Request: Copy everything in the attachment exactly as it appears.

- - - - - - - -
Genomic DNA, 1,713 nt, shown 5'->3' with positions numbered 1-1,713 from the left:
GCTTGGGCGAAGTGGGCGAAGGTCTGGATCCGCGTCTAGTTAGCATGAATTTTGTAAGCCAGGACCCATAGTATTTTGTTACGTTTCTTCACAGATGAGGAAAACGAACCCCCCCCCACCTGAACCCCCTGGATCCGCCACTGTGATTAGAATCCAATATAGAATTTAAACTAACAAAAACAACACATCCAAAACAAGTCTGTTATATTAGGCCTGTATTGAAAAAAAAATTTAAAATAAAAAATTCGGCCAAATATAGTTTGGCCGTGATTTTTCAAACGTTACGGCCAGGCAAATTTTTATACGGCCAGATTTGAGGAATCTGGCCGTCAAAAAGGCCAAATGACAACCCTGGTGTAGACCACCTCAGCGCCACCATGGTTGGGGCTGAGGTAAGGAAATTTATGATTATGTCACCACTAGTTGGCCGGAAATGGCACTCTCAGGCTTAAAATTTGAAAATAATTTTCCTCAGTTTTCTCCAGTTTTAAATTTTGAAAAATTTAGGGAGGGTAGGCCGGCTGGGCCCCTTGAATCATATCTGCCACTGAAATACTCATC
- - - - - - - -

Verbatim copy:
Genomic DNA, 1,713 nt, shown 5'->3' with positions numbered 1-1,713 from the left:
GCTTGGGCGAAGTGGGCGAAGGTCTGGATCCGCGTCTAGTTAGCATGAATTTTGTAAGCCAGGACCCATAGTATTTTGTTACGTTTCTTCACAGATGAGGAAAACGAACCCCCCCCCACCTGAACCCCCTGGATCCGCCACTGTGATTAGAATCCAATATAGAATTTAAACTAACAAAAACAACACATCCAAAACAAGTCTGTTATATTAGGCCTGTATTGAAAAAAAAATTTAAAATAAAAAATTCGGCCAAATATAGTTTGGCCGTGATTTTTCAAACGTTACGGCCAGGCAAATTTTTATACGGCCAGATTTGAGGAATCTGGCCGTCAAAAAGGCCAAATGACAACCCTGGTGTAGACCACCTCAGCGCCACCATGGTTGGGGCTGAGGTAAGGAAATTTATGATTATGTCACCACTAGTTGGCCGGAAATGGCACTCTCAGGCTTAAAATTTGAAAATAATTTTCCTCAGTTTTCTCCAGTTTTAAATTTTGAAAAATTTAGGGAGGGTAGGCCGGCTGGGCCCCTTGAATCATATCTGCCACTGAAATACTCATC